''uncomfortable''.... You cant fool us! Terrible spinning! Use the words '' lustful, perverted, immoral, wanton, warped, hedonistic or sodomistic''. I dare you to face the truth!

      Method - 2014-06-06 18:55

      You're an idiot, Francois...massive homophobic idiot.

      Kim Mann - 2014-06-06 18:59

      @Francois why is it so important to you who other people sleep with - does it mess with your fantasies - do you ever fantasise about anal sex with a woman?

      Keith Oosthuizen - 2014-06-09 13:03

      Bigotry is learned, being gay is the way some people are created. Homophobic straights had better hope they don't produce gay off-spring.

  • Siphesihle Maphisa - 2014-06-06 15:38

    I don't know how can a sin be given rights. Read Romans 1:26-27. I didn't write this but its there & if you obey God you can't overlook certain things in his book of life to ease your conscience. You can attack & curse me but I'm not of this world,no one can curse who has been blessed by Him!

      Michael de Villiers - 2014-06-06 15:40

      Well because this is a constitutional democracy, not a theoracracy. You're more than welcome to go to any other country where they treat your holy book as law, just be sure to give up bacon, polyester cotton blends, tattoos and shaving.

      Siphesihle Maphisa - 2014-06-06 16:59

      As a christian I've a spiritual duty to help those who haven't seen Jesus to see Him. I'm a proudly South African & I'm in the war against the devil not those used by the devil.

      Kim Mann - 2014-06-06 19:04

      @siphesihle you need to go and study both biology and theology. The bible says you may not judge and human deformities are a given including genital and chromosome deformities. For starters, go do some research on intersexed, hermaphrodite, ambiguous genitalia. Ignorance is no justification to judge others.

      Keith Oosthuizen - 2014-06-09 13:06

      Even Tutu would say God (perhaps not yours) loves those whom He created differently (all of us differently in different ways) in His image ...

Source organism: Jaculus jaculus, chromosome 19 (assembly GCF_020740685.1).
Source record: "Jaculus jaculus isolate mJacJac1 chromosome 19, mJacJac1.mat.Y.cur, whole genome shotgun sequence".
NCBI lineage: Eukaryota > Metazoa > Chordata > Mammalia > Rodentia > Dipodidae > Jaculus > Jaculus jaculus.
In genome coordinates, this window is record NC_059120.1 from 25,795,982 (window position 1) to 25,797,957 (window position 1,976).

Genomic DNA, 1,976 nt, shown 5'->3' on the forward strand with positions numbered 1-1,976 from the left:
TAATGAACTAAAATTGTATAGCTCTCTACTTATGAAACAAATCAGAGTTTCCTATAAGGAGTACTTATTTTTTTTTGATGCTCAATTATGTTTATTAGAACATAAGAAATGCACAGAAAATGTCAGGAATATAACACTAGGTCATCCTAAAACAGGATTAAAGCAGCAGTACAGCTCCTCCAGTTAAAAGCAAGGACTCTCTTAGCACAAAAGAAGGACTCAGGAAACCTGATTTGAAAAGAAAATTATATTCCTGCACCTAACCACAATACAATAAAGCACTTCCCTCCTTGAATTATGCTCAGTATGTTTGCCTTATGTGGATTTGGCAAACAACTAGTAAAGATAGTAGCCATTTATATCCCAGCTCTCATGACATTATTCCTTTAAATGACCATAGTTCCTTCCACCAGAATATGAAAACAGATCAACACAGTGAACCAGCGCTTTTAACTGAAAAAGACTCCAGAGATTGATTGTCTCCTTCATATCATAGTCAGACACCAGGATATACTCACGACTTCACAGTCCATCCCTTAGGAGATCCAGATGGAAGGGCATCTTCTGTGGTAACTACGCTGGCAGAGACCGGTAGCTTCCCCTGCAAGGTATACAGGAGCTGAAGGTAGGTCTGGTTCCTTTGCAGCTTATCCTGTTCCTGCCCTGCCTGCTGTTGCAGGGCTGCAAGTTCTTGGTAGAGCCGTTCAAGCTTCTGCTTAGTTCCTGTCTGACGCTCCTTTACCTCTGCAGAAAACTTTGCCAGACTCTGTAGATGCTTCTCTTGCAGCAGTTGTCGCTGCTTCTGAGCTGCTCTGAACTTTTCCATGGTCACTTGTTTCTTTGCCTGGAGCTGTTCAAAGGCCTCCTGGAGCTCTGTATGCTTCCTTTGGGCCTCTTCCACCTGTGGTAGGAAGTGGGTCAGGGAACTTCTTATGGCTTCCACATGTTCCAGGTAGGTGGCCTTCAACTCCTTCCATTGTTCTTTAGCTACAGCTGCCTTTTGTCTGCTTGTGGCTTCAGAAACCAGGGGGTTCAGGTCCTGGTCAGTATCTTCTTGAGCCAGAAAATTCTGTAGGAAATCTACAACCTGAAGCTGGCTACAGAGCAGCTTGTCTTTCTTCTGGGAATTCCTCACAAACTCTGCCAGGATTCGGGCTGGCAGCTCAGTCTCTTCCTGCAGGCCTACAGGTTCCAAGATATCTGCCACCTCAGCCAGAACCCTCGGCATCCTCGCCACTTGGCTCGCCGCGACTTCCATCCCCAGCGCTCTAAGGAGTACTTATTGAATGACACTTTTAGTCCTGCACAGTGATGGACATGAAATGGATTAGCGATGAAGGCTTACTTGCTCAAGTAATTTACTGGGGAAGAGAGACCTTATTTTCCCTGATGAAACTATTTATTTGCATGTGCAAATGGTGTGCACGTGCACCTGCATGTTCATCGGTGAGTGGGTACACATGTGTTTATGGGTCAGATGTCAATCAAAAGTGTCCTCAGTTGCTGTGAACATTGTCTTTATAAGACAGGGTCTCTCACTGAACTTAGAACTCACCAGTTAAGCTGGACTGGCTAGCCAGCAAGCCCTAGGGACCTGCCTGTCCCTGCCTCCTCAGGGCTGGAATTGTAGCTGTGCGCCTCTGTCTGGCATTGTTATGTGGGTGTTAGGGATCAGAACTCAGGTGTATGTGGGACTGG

• joe.irwin.50 - 2014-06-06 15:39

    You need serious help. Seriously.

  • Theo Duke - 2014-06-06 15:41

    Keep up the good work JZ.

  • PeterJJhb - 2014-06-06 15:43


  • Jacky Kutullo Bosega - 2014-06-06 15:44

    wise move by the president, if he continues with this good governing-conduct(provided that he personally behaves good) then south Africans might actually forgive and forget.

      Tersia Louw - 2014-06-06 15:57

      No, Jacky; he's behaved WAY too badly to be forgiven or forgotten.

  • Antonio Pina - 2014-06-06 15:49

    Don't sing praises so quickly - under ANC's rule, Brown's appointment does not necessarily means she is competent or "good for the economy", as some suggest on the article. Regardless of her sexual preferences, it means she is loyal do the ANC and, first and foremost, to Zuma himself.

  • Pixie86 - 2014-06-06 15:50

    good for her. I don't see why anyone's sexuality should be an issue and ye hypocrites quoting the bible- you only refer to it when it's convenient for you. how many of you have broken the 10 commandments. dodgy homophobes who have no life and worry about other people's personal decisions. and yes I'm a straight christian.

      Siphesihle Maphisa - 2014-06-06 16:49

      I don't think you are a christian(no offence). You say we religious ppl quote the bible where it suits us. Can you quote where it suits you too? Where the bible endorses homosexuality?

      Pixie86 - 2014-06-06 17:05

      ag, you completely missed the point. then again you are narrow minded. you're comfortable with what you were told is 'normal'. bet you had sex before marriage. how holy are you then?

      Kim Mann - 2014-06-06 19:08

      .... and because you are a Christian you automatically have the right to judge other people based on a birth defect!!

  • Jaco Le Roux - 2014-06-06 15:53

    Well said

  • Nicholas Smith - 2014-06-06 15:58

    as long as she gets the job done right, i don't care who she has fun with

  • Grant Wykerd - 2014-06-06 16:00

    What you talking!? You mean BooZanc will continue to do right from here on out, not building more Nkandla's and the like? WHAT YOU SMOKING, CAN I HAVE SOME?

  • Brolloks En Bittergal - 2014-06-06 16:05

    I am soooooooooo exited Yawn.

  • Grant Wykerd - 2014-06-06 16:10

    @Jacky, I'm with Tersia Louw on this one... I.e. my previous posting was aimed at you Jacky Kutullo Bosenga

  • StephenWilliams - 2014-06-06 16:16

    If human equality is something that existed, and was something that the government and society as a whole believed in, then it shouldn't even be newsworthy that a gay person was promoted to a position of authority.

  • Chol Mabeo - 2014-06-06 16:30

    Phew! Some of the things that the economy will make you stomach. Like it or not we have got to look the other way.